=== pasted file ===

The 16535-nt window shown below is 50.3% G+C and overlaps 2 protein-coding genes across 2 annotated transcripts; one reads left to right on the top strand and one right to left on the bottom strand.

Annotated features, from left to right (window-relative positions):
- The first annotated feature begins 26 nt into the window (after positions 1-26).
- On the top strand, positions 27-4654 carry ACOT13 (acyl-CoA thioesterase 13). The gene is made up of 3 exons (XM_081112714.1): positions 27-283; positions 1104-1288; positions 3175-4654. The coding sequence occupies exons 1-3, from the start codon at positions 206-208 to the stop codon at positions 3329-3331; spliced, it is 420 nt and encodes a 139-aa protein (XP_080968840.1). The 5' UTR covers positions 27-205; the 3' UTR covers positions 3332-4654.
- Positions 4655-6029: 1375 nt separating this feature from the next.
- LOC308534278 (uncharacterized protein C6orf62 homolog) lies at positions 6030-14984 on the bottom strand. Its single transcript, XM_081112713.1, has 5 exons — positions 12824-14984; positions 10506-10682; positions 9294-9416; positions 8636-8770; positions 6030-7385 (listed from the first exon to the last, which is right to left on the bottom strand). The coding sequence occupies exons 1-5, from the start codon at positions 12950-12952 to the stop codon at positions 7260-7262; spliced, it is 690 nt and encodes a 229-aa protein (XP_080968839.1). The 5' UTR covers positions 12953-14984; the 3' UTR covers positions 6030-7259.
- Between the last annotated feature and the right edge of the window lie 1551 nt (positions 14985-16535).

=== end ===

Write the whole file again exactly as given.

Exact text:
The 16535-nt window shown below is 50.3% G+C and overlaps 2 protein-coding genes across 2 annotated transcripts; one reads left to right on the top strand and one right to left on the bottom strand.

Annotated features, from left to right (window-relative positions):
- The first annotated feature begins 26 nt into the window (after positions 1-26).
- On the top strand, positions 27-4654 carry ACOT13 (acyl-CoA thioesterase 13). The gene is made up of 3 exons (XM_081112714.1): positions 27-283; positions 1104-1288; positions 3175-4654. The coding sequence occupies exons 1-3, from the start codon at positions 206-208 to the stop codon at positions 3329-3331; spliced, it is 420 nt and encodes a 139-aa protein (XP_080968840.1). The 5' UTR covers positions 27-205; the 3' UTR covers positions 3332-4654.
- Positions 4655-6029: 1375 nt separating this feature from the next.
- LOC308534278 (uncharacterized protein C6orf62 homolog) lies at positions 6030-14984 on the bottom strand. Its single transcript, XM_081112713.1, has 5 exons — positions 12824-14984; positions 10506-10682; positions 9294-9416; positions 8636-8770; positions 6030-7385 (listed from the first exon to the last, which is right to left on the bottom strand). The coding sequence occupies exons 1-5, from the start codon at positions 12950-12952 to the stop codon at positions 7260-7262; spliced, it is 690 nt and encodes a 229-aa protein (XP_080968839.1). The 5' UTR covers positions 12953-14984; the 3' UTR covers positions 6030-7259.
- Between the last annotated feature and the right edge of the window lie 1551 nt (positions 14985-16535).